The Writer as Hairdresser
June 7, 2018
A hairdresser with awful hair.
That’s what I challenge fledgling writers to think of when they ask for advice on writing an effective query letter.
I often find that unpublished writers seem to have two sets of writing standards: one that applies to their novel and one that applies to the tedious business of trying to get their novel sold. I think that’s a mistake.
My short answer to the question of how to write an effective query letter (or any of the other document related to trying to interest an agent or publisher in your novel) is to convince the recipient that you’re a great writer with a great idea.
I think the former is particularly important. Great writers tend to make virtually any groupings of words sparkle. Whether they’re writing emails, thank-you notes or novels, they’re cognizant of engaging the reader. That doesn’t mean being pretentious . . . just the opposite, in fact. It means respecting the reader enough not to squander the opportunity to form a connection, to express some personality, to be persuasive.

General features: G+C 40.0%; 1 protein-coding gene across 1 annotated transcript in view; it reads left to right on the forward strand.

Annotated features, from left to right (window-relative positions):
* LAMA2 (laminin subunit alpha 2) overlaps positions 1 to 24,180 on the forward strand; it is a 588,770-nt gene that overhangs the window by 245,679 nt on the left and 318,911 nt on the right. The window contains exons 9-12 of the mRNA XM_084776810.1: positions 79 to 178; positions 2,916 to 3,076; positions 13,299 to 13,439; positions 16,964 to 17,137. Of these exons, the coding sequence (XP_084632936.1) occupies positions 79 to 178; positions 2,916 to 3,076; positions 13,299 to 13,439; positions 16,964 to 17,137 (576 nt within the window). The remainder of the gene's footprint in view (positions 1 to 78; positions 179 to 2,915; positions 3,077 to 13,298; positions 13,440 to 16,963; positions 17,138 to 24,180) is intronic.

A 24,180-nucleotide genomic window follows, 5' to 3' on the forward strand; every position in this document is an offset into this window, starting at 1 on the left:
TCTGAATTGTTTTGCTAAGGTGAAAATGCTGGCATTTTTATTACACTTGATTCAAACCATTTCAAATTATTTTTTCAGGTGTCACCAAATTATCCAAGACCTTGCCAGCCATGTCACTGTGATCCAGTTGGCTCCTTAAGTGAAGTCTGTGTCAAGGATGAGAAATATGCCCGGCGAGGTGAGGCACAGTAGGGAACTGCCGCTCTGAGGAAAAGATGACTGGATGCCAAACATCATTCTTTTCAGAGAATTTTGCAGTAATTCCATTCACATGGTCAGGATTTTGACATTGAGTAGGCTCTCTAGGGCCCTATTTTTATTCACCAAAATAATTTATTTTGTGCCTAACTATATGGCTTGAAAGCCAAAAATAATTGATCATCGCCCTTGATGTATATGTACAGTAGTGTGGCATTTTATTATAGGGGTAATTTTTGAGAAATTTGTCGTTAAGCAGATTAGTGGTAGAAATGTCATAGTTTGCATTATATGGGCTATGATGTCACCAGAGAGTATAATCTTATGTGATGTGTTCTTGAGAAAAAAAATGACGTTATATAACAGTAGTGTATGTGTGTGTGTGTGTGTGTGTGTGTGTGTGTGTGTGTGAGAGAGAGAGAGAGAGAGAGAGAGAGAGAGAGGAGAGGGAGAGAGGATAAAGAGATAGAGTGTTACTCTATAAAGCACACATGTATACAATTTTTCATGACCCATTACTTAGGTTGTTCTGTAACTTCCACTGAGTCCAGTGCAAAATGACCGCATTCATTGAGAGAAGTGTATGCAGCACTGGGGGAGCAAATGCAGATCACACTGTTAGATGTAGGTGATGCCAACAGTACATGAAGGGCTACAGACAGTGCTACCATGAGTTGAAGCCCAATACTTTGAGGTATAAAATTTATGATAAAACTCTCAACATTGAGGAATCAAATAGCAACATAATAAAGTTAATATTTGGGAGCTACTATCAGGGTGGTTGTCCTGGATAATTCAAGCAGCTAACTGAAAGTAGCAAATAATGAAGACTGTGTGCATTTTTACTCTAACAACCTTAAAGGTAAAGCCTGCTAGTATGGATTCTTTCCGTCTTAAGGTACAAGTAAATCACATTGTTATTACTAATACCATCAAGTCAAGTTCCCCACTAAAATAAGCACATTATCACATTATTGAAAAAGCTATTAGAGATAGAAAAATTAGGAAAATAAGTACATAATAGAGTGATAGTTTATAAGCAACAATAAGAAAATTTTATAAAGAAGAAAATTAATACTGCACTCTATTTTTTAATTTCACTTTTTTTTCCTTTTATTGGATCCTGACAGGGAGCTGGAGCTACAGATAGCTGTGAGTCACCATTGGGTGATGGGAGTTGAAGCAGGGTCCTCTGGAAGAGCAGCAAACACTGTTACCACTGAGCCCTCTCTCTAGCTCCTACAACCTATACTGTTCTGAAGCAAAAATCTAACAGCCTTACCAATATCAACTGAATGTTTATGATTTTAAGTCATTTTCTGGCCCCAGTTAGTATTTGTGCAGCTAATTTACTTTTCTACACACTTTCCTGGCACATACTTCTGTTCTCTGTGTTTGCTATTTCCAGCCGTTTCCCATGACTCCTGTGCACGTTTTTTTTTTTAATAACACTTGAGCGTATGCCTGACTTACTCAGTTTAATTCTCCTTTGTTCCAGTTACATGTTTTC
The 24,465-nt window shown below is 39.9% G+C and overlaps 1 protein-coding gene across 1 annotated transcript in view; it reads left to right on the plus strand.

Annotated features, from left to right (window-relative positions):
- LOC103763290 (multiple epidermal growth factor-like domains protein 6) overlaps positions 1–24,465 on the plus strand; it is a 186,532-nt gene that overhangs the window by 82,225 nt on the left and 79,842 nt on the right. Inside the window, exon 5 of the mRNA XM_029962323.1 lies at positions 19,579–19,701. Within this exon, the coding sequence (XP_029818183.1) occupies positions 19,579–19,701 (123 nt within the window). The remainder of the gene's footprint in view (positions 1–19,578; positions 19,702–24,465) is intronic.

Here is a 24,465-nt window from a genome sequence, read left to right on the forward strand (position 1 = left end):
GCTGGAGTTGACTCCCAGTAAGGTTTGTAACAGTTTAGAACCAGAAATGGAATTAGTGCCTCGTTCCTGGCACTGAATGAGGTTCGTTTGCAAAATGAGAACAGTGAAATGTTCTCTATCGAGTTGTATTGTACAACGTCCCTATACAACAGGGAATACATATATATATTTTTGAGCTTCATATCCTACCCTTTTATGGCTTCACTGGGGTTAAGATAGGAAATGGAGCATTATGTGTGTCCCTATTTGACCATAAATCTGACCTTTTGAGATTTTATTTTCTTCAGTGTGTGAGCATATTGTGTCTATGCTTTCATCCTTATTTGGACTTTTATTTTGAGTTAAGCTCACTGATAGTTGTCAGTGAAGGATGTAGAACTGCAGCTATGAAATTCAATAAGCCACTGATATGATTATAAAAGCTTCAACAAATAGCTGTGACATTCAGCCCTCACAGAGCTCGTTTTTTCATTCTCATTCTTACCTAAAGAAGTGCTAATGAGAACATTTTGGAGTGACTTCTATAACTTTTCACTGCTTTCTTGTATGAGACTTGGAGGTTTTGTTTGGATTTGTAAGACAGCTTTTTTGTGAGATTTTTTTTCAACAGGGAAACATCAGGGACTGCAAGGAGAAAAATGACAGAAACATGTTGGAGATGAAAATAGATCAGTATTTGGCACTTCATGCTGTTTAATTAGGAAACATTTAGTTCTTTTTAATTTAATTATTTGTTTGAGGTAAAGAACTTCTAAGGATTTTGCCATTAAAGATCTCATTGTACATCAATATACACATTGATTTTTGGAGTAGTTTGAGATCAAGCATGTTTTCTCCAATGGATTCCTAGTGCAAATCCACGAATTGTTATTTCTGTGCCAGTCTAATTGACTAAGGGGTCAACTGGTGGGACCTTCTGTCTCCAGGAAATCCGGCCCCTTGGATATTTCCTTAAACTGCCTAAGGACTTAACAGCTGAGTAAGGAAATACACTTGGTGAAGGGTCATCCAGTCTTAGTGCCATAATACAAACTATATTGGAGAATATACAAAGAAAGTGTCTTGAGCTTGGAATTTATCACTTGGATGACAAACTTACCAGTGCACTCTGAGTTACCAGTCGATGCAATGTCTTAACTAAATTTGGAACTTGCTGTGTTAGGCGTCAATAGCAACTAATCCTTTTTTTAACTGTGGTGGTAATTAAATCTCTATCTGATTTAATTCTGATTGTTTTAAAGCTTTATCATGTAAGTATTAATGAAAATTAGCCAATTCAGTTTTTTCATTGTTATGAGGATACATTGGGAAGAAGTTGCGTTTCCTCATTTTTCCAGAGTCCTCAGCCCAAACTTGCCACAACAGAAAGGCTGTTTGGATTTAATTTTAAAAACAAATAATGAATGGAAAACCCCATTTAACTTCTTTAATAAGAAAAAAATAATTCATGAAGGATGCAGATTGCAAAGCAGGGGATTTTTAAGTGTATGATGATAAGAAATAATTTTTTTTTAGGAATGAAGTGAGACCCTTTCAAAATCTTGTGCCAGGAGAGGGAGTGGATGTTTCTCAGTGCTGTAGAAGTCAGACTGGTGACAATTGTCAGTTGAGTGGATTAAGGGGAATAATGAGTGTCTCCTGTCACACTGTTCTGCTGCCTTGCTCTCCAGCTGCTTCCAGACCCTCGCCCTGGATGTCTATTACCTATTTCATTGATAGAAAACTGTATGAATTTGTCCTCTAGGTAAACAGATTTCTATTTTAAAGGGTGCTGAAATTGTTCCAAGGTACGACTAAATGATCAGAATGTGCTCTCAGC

That’s why it stymies me that aspiring novelists can give such short shrift to their inaugural correspondence with an agent or publisher. This is their chance to sparkle, and if they don’t, they probably won’t get a second chance.
Maybe they’re thinking, “A query letter is just a necessary evil involved in getting my foot in the door. It’s once they see my novel that they’ll be blown away.”
But they’re more likely to blow off such writers than give those writers a chance to blow them away. Are you really reassured that your hairdresser will blow you away if her own hair looks like Betty Rubble’s? Even if she assures you she’s really, really good at styling hair, and she promises she’ll prove it on your head?
Shouldn’t she be able to prove it on any head, including her own? Shouldn’t it be part of her DNA? Shouldn’t she show you, rather than tell you, how gifted she is?
That’s a writer’s mission in crafting an effective query letter. The letter itself should sparkle. That doesn’t mean being ponderous or cloying. An agent or publisher doesn’t want to be convinced of how desperately you want to get published; he wants to be convinced of how desperately talented you are.
“Show, don’t tell” is a timeless axiom of good writing.
And it begins with the query letter.